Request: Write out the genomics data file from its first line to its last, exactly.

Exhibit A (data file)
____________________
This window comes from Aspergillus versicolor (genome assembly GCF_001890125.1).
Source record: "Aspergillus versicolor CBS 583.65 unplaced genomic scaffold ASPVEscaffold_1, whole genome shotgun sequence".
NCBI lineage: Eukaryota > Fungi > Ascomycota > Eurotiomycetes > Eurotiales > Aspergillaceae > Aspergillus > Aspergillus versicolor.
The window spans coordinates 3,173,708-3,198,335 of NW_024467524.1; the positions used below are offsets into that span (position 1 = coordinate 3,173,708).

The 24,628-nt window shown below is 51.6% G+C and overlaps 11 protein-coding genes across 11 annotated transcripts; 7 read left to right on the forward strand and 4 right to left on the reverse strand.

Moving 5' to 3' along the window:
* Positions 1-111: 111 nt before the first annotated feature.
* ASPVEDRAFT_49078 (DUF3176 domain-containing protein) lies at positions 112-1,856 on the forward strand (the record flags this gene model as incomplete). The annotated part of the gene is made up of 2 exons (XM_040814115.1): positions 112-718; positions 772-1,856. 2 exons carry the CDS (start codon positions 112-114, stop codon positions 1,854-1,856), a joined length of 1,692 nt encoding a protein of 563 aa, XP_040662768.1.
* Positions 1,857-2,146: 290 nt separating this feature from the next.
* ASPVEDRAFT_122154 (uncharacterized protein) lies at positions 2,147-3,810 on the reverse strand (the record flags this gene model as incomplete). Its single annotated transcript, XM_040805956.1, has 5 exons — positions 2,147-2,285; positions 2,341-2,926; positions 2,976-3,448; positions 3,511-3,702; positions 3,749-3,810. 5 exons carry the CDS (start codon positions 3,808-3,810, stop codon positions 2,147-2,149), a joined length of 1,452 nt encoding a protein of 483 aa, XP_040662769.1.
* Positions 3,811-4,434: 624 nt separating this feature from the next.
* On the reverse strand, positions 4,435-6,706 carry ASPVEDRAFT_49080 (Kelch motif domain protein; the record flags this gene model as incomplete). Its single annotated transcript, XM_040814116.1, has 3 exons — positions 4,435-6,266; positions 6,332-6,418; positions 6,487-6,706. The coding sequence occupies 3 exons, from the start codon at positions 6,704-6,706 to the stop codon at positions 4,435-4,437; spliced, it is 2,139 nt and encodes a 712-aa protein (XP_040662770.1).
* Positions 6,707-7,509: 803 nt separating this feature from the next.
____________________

This window comes from Aspergillus versicolor (genome assembly GCF_001890125.1).
Source record: "Aspergillus versicolor CBS 583.65 unplaced genomic scaffold ASPVEscaffold_1, whole genome shotgun sequence".
NCBI lineage: Eukaryota > Fungi > Ascomycota > Eurotiomycetes > Eurotiales > Aspergillaceae > Aspergillus > Aspergillus versicolor.
The window spans coordinates 3,173,708-3,198,335 of NW_024467524.1; the positions used below are offsets into that span (position 1 = coordinate 3,173,708).

The 24,628-nt window shown below is 51.6% G+C and overlaps 11 protein-coding genes across 11 annotated transcripts; 7 read left to right on the forward strand and 4 right to left on the reverse strand.

Moving 5' to 3' along the window:
* Positions 1-111: 111 nt before the first annotated feature.
* ASPVEDRAFT_49078 (DUF3176 domain-containing protein) lies at positions 112-1,856 on the forward strand (the record flags this gene model as incomplete). The annotated part of the gene is made up of 2 exons (XM_040814115.1): positions 112-718; positions 772-1,856. 2 exons carry the CDS (start codon positions 112-114, stop codon positions 1,854-1,856), a joined length of 1,692 nt encoding a protein of 563 aa, XP_040662768.1.
* Positions 1,857-2,146: 290 nt separating this feature from the next.
* ASPVEDRAFT_122154 (uncharacterized protein) lies at positions 2,147-3,810 on the reverse strand (the record flags this gene model as incomplete). Its single annotated transcript, XM_040805956.1, has 5 exons — positions 2,147-2,285; positions 2,341-2,926; positions 2,976-3,448; positions 3,511-3,702; positions 3,749-3,810. 5 exons carry the CDS (start codon positions 3,808-3,810, stop codon positions 2,147-2,149), a joined length of 1,452 nt encoding a protein of 483 aa, XP_040662769.1.
* Positions 3,811-4,434: 624 nt separating this feature from the next.
* On the reverse strand, positions 4,435-6,706 carry ASPVEDRAFT_49080 (Kelch motif domain protein; the record flags this gene model as incomplete). Its single annotated transcript, XM_040814116.1, has 3 exons — positions 4,435-6,266; positions 6,332-6,418; positions 6,487-6,706. The coding sequence occupies 3 exons, from the start codon at positions 6,704-6,706 to the stop codon at positions 4,435-4,437; spliced, it is 2,139 nt and encodes a 712-aa protein (XP_040662770.1).
* Positions 6,707-7,509: 803 nt separating this feature from the next.